StarTalk Radio: “The Water Universe” –The Core of a Galaxy was Recently Discovered To Harbor 140 Trillion Times the Water in Earth’s Oceans




We recently reported on an enormous galaxy that at its core contains an equivalent to 140 trillion times all the water in the world’s ocean, surrounding a huge, feeding black hole, called a quasar, more than 12 billion light-years away.

Astronomers have found the most distant signs of water  to date in the image at the top of the page. The water vapor is thought to be contained in a maser, a jet ejected from a supermassive black hole at the center of the galaxy, named MG J0414+0534. The radiation from the water maser was emitted when the Universe was only about 2.5 billion years old, a fifth of its current age.

From clouds to rivers, and glaciers to oceans, water is everywhere on Earth. What’s less well-known, though, is how abundant the molecule is in space. But, unlike on Earth, most of the water in space takes either the form of vapor or forms ice mantles stuck to interstellar dust grains. This is because the extremely low density of interstellar space – which is trillions of times lower than air, prevents the formation of liquid water.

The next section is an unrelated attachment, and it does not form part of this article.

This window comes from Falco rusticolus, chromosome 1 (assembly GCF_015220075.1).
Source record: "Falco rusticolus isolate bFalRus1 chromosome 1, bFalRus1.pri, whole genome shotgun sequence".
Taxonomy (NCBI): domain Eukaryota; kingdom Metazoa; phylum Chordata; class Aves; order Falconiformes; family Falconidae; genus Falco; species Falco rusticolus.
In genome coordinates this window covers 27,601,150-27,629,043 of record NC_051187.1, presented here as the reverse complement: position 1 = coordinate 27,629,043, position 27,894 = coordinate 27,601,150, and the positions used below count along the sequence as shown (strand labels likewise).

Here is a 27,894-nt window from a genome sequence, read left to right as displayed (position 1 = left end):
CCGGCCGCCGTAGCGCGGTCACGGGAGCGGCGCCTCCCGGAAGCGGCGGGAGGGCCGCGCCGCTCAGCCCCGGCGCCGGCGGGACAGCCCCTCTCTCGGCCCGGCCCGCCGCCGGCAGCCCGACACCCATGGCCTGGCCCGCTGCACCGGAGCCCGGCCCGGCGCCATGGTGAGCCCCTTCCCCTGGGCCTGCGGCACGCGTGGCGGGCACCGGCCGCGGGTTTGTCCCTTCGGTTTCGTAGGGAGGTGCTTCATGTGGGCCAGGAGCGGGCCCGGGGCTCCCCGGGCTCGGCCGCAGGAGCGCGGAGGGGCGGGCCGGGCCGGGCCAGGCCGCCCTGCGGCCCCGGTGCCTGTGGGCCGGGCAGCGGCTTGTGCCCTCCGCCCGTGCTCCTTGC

Find out just how abundant water is, when cosmochemist Natalie Starkey hosts StarTalk for the first time. She’s joined by co-host Chuck Nice and planetary scientist Lindy Elkins-Tanton.

Listen to StarTalk Radio Here 

Get the scoop on new evidence that suggests most of Earth’s water didn’t come from comets, but rather from the same rocky material that built up our planet. Explore whether a planet is “born wet” or not, and how the formation of a celestial body determines what kind of water it has. Is the water ice on comets salty, fresh, or just “dirty” with minerals and “gloopy” from complex organic hydrocarbons. Would comets and asteroids be more useful providing water for Earth, or as fueling stations for space exploration, providing hydrogen for fuel, oxygen for breathing and water for drinking?

Natalie and Lindy look at the status of water here on Earth, from pollution, to scarcity, to the lack of regulations protecting our aquifers.

And of course, no discussion about space water would be complete without pondering the possibility of life, whether in the ancient subsurface oceans of Jupiter’s moon Europa and Saturn’s moon Enceladus, or on one of the 600 million Earth-like exoplanets scattered throughout the universe. Lindy also shares the story of when she first “made” water in a lab by burning hydrogen, and you’ll hear why, for humans, there’s no man-made alternative to water.

The Daily Galaxy via StarTalk and NASA



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